This is the second in the series: The 7 Habits of Mental Health Recovery - based on the late Stephen R. Covey's 7 Habits of Highly Effective People. See "The 7 Habits of Mental Wellness" for the introduction to this series.
Habit 1 is Be Proactive. It is the habit of personal responsibility. Before I go into how it relates to mental health, let me give you a little background on proactivity from the late Stephen R. Covey.
STIMULUS AND RESPONSE
Habit 1 basically says that ultimately we are in control of our own individual destinies by the choices we make and the actions we take. The results we experience in life stem from our responses to the various stimuli in our lives. Covey said that each time we experience a stimulus, no matter how quickly we respond there is a space between the stimulus and our response. No matter how small the space, it is in that space that our freedom to choose our response lies - and our freedom to choose is our power. It is by choosing to respond “responsibly” to the stimuli in our lives that we become proactive and thus more effective as people.
The other way we exercise (or don’t exercise) our proactivity is in what we choose to focus on. All our thoughts and actions are oriented around two areas: our circle of influence, which includes those things about which we can do something (e.g., the quality of our work, what we wear, what we say); and our circle of concern, which includes those things about which we can do nothing (e.g., the weather, the family into which we were born, world crises). Covey taught that our power lies in letting go of the latter, and focusing on the former - those things over which we have control. When we do so, gradually we gain more control over our lives and our circle of influence expands.
Now, what does one do when one is mentally ill - when one's space between stimulus and response is molecular in size or one is consumed with the things over which one has no control?
For many of us who are mentally ill, there is something we can do. If, for example, the stimulus is our cycling negative thoughts and amorphous fears, and our response is normally to dive head first into the Vortex, one can instead use that tiny space between stimulus and response to ask for help or accept an offer for help. If the stimulus is a chemical substance to which one is addicted, and the desire to use is so strong that it seems impossible to ignore, one can instead use the space to decide to seek treatment. Even if that is all we can do in the present moment, sometimes that's all it takes to expand our influence and change the course of our future.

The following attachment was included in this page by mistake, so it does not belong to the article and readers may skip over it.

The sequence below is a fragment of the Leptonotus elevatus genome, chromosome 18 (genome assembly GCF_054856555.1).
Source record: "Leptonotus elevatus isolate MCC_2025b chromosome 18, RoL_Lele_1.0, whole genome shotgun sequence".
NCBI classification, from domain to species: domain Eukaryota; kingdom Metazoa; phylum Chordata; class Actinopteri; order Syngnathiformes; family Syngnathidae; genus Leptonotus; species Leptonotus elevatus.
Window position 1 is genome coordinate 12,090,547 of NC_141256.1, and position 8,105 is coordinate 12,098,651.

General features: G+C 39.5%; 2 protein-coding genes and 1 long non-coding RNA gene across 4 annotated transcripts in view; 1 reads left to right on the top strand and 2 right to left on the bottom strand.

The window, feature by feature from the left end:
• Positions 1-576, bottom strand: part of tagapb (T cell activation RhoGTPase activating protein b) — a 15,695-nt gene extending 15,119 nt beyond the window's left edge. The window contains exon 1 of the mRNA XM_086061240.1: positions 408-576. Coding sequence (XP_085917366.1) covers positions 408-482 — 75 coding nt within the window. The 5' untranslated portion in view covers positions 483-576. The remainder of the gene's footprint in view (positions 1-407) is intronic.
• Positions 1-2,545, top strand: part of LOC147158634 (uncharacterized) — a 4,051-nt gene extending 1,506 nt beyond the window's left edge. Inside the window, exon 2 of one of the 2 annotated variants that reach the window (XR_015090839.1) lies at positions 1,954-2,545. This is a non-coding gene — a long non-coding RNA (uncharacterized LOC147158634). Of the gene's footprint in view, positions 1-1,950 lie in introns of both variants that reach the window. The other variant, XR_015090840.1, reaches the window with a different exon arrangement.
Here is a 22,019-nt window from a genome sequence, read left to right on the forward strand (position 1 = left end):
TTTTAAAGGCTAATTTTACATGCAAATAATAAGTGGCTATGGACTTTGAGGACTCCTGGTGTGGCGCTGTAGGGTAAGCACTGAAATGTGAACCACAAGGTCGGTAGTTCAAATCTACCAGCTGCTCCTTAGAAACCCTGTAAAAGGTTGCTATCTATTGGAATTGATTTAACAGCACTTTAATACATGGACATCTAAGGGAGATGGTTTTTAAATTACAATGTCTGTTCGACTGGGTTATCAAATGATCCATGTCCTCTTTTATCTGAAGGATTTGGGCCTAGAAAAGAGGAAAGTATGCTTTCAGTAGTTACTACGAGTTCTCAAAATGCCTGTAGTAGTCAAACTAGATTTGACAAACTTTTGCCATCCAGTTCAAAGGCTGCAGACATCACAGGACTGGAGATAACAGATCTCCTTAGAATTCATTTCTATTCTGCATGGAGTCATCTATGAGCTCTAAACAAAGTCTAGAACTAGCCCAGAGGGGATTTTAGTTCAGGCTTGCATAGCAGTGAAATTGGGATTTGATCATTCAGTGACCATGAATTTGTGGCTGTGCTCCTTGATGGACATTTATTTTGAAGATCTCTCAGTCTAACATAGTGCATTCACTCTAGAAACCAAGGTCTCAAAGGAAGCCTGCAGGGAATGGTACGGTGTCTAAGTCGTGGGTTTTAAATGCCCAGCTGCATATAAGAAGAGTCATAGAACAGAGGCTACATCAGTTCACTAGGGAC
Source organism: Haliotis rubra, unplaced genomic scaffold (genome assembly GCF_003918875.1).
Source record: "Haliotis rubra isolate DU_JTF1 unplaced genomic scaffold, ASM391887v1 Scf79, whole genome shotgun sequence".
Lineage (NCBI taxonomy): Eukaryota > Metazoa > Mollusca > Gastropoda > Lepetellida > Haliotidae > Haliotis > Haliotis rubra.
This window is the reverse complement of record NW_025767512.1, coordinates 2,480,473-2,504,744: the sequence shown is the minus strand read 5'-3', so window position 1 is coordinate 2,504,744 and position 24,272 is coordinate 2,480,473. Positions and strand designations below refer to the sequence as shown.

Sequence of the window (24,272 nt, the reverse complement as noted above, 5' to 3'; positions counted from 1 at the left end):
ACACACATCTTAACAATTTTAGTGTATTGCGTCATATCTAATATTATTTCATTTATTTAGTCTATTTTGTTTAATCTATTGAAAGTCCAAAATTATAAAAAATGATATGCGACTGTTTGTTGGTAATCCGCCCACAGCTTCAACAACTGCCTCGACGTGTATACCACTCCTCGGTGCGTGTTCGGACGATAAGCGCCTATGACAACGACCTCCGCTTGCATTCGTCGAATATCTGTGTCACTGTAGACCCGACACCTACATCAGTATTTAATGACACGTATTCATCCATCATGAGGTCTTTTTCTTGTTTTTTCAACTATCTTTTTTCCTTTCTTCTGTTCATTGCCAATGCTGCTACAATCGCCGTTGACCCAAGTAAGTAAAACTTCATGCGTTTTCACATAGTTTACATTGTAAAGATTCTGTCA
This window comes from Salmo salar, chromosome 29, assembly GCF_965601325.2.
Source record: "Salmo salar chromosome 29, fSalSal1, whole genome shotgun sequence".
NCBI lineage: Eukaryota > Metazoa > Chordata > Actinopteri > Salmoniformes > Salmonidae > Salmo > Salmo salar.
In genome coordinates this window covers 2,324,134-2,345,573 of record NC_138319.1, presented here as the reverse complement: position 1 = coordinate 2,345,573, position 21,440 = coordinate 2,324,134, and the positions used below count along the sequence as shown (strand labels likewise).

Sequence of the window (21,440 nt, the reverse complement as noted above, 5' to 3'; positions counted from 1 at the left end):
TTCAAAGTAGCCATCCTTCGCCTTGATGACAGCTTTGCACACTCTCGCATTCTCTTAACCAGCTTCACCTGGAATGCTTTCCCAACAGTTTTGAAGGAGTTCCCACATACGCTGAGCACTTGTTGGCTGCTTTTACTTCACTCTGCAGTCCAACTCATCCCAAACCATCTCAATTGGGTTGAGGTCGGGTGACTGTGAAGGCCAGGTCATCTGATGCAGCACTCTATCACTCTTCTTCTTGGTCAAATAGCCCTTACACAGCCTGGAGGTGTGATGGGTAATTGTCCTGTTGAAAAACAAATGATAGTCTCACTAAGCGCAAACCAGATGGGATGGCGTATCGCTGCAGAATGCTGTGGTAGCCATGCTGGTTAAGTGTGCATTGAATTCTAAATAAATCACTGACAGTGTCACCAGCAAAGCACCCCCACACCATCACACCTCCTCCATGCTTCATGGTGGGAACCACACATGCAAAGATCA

For example, when I was at the end of my rope a year ago, and thoughts of death were comforting, not frightening, I didn't have it within me to help myself. The distance between stimulus and my response was really small, and my response was one-tracked, negative, and repetitive. But somewhere inside, my conscience tugged at me and I told on myself. I shared my thoughts with my husband; and he was able to get the help for me.
Here are some simple suggestions to help expand your circle of influence and widen that space between stimulus and response:
- ask for or accept an offer for help
- take a walk
- get out into nature
- blog or journal about what you are going through and what you are feeling
- do something creative (e.g., color, collage, scrapbook, cook a nice meal, dance, write a poem)
- call a good friend
- set a small goal and work to achieve it; then set a bigger one, etc.
- go to a support group (e.g., AA, NA, depression/anxiety, ALANON...)
In addition, doing the following will chemically alter that distance between stimulus and response:
- take your prescribed meds
- get 8 hours of sleep
- eat a protein-carb balanced diet (my idea, not necessarily that of your physician - check this out with her first)
Both lists represent simple things that will help connect you back into yourself, begin to respond proactively to your mental illness, and expand your control over your mind and your life. Give them a try and see what happens!
NOTE: Just a reminder again that I am not a doctor, nurse, psychiatrist, psychologist (yet!), mental health worker, etc. I am just a student and patient trying to find my own path to mental health. ;)